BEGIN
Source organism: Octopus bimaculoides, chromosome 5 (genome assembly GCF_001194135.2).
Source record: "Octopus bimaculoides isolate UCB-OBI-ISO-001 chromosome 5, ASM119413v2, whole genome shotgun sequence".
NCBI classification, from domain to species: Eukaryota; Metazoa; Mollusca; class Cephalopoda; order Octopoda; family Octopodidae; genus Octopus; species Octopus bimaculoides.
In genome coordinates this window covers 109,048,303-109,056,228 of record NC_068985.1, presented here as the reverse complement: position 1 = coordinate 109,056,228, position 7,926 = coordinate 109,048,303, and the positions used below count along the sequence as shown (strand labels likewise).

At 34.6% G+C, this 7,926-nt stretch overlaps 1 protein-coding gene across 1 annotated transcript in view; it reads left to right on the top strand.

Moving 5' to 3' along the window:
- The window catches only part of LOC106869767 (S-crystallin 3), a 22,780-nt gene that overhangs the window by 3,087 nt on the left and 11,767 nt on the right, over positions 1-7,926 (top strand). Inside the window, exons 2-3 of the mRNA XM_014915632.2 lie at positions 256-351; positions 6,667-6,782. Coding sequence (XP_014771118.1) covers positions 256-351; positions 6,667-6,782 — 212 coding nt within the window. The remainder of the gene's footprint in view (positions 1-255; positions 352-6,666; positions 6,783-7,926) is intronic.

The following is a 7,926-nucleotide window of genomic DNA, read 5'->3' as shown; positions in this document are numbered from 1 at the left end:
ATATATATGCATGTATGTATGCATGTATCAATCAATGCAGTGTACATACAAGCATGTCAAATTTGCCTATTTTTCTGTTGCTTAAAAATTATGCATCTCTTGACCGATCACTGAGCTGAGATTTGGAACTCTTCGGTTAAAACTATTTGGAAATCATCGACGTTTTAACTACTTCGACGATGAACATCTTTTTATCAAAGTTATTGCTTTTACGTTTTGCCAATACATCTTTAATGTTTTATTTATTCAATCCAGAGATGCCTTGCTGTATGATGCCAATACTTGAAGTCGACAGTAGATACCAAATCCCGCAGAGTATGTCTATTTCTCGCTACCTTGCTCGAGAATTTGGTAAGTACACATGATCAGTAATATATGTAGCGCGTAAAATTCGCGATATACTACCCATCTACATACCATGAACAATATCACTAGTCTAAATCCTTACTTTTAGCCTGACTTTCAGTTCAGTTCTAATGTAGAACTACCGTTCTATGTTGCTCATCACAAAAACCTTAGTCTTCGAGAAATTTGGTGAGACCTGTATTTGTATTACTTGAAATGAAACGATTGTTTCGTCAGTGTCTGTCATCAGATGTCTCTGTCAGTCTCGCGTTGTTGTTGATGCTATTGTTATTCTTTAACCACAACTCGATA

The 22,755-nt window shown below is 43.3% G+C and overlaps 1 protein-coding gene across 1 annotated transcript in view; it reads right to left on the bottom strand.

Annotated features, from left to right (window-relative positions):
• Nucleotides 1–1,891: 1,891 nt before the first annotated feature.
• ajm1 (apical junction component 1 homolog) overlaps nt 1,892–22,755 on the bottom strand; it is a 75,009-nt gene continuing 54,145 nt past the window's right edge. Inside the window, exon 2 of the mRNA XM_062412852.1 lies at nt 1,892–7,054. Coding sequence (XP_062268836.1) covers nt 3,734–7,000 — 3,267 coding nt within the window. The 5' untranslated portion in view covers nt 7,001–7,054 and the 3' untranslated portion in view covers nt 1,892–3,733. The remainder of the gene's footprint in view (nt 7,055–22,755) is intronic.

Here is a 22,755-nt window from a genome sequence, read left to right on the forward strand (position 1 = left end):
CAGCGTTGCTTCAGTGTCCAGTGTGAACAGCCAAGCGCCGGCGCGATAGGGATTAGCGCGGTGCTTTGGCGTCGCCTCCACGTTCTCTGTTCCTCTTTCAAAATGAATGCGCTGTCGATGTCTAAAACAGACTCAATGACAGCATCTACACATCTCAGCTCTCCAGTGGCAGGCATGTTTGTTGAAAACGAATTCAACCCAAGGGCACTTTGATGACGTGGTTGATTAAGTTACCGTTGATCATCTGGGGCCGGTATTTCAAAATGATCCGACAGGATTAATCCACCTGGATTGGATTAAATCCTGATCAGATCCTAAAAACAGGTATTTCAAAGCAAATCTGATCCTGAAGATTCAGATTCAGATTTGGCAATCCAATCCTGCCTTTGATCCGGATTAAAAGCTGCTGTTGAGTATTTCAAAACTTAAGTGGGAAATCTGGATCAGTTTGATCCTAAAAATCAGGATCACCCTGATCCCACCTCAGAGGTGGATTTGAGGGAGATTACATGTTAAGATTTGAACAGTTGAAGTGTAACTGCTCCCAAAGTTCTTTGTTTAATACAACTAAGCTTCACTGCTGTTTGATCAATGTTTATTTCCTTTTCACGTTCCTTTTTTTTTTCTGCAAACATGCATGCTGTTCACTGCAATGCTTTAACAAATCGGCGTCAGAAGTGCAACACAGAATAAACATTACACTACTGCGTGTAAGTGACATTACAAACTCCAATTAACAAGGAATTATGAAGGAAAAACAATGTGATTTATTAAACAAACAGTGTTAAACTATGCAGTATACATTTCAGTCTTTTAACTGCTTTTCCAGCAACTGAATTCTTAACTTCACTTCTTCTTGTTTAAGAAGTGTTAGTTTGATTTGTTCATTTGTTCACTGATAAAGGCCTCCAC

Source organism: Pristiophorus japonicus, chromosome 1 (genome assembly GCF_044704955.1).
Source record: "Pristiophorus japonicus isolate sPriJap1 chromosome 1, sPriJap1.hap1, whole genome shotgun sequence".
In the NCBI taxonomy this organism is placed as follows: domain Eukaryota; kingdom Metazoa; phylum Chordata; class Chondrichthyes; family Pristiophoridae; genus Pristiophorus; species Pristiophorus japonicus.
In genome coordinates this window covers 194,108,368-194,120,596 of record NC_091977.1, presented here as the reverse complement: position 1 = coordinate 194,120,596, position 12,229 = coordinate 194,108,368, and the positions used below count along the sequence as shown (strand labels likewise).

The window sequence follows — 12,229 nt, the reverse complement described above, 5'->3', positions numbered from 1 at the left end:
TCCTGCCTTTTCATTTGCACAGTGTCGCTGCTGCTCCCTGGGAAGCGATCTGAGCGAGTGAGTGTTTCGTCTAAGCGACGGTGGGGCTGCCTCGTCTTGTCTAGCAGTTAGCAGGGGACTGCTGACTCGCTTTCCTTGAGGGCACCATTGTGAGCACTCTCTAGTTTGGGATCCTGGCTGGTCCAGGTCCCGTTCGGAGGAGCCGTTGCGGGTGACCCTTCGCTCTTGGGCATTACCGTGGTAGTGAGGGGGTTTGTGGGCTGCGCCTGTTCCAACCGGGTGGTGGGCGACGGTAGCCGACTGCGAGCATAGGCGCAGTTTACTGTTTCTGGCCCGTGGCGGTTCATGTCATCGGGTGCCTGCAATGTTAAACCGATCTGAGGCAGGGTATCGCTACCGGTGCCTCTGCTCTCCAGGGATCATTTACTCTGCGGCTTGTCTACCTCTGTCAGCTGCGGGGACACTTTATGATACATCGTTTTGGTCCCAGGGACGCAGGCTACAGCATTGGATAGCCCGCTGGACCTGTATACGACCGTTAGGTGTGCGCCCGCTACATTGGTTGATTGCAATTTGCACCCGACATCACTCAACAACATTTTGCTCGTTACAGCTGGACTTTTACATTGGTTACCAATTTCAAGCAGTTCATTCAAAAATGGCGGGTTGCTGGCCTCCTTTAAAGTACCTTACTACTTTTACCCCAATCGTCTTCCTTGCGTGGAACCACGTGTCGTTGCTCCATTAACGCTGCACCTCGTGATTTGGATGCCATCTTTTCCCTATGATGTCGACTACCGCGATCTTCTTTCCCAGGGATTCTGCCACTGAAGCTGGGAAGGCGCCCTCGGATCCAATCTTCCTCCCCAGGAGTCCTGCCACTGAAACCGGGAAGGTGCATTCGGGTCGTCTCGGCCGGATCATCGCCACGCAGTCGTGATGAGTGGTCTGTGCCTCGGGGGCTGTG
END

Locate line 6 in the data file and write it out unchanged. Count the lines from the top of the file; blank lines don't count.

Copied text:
Moving 5' to 3' along the window: